When I turned into the drive way I noticed that it had expanded dramatically since our last visit 20 years ago. Then from this photo only the tower and a minor addition and a spa building were in existence.

I am not sure I will stay there again, as it does not seem have the same style it had back in the eighties, as it is now operated by the Starwood conglomerate…but mainly because I wouldn’t want to spoil a good memory of that erroneous glorious stay in a bit run down hotel, full of antique, beautiful paintings and a magnificent view….and memories are what hotels are for…n’est pas?

Sources fro the historic part are: J.P. Moser Hotelguide and the book “Goldener Hirsch, Salzburg” of Andreas Augustin of Famous Hotels.

From Sacher to Andreas Augustin of Famous Hotels

Frequently Vienna is our travel destination: Be it to visit family or to show Dutch friends around this charming city. Hence my more than average attention for Vienna and now some attention for Andreas Augustin who was born in Vienna in 1956 and recently paid some attention to one of my favourite grand old ladies of Hotellerie:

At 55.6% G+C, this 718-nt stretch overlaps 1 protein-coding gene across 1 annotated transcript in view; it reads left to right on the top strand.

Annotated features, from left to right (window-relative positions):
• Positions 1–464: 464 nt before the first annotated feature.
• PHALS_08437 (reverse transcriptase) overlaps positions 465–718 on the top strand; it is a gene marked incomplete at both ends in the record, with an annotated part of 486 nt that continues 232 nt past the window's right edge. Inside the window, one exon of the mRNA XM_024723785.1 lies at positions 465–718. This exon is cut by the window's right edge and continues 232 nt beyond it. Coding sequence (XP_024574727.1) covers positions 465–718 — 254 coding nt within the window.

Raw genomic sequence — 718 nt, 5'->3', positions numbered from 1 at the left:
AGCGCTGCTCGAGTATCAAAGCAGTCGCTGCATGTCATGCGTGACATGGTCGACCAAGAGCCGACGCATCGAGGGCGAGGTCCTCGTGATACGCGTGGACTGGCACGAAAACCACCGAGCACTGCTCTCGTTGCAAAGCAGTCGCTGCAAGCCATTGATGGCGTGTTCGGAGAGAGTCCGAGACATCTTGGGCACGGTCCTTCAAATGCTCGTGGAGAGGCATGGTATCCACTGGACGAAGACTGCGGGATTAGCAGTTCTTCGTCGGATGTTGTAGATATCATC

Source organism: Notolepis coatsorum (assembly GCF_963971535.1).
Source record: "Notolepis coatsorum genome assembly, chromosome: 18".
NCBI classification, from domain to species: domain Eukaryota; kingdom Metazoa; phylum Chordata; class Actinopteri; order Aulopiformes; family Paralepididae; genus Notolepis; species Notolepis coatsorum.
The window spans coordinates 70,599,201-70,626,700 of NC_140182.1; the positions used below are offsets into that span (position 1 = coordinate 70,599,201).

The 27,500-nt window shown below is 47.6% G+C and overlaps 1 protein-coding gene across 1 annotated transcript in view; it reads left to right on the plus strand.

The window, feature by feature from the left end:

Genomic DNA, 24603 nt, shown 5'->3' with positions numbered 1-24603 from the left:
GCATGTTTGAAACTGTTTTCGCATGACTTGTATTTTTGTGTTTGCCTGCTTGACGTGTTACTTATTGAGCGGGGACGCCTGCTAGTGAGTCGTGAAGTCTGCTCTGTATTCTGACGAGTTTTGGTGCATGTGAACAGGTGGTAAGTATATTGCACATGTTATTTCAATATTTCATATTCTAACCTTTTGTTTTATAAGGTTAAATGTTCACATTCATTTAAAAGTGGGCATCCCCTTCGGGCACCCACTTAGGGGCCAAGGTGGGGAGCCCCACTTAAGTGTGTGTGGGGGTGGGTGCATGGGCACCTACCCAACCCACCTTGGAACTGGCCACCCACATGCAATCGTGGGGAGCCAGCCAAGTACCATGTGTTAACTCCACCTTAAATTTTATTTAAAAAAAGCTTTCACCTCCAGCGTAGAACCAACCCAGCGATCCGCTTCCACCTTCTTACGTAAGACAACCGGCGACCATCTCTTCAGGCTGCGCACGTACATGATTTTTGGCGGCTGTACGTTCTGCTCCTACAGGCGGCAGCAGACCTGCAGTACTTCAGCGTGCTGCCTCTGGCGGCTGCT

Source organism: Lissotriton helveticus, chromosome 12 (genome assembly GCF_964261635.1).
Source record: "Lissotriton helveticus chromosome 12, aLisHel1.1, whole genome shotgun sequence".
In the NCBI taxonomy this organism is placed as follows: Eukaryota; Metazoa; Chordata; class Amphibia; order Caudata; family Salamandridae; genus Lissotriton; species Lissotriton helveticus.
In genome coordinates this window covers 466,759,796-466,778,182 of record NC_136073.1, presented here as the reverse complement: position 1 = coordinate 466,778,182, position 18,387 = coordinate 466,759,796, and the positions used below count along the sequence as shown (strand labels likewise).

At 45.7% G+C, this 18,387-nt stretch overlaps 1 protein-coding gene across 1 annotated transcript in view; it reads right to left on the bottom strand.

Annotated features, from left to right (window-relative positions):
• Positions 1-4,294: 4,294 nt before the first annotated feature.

Sacher Top Terrace

I am sure you don’t recognise it: No wrong! Not Istanbul, but a view from a recently added and very modern rooftop terrace of the Sacher Hotel in Vienna.

Also I believe to know something Andreas doesn’t know: A couple of years ago it was possible to have a dining party at the Naturhistorisches Museum of which you just can see the green roof dome over the green roof of the Opera. Part of the dining party was a very romantic guided tour over the roof of the museum at which you then couldn’t see yet the Sacher Roof, because it wasn’t built yet. There were rumours in Vienna that the new floor Sacher added was a bit (to?) high…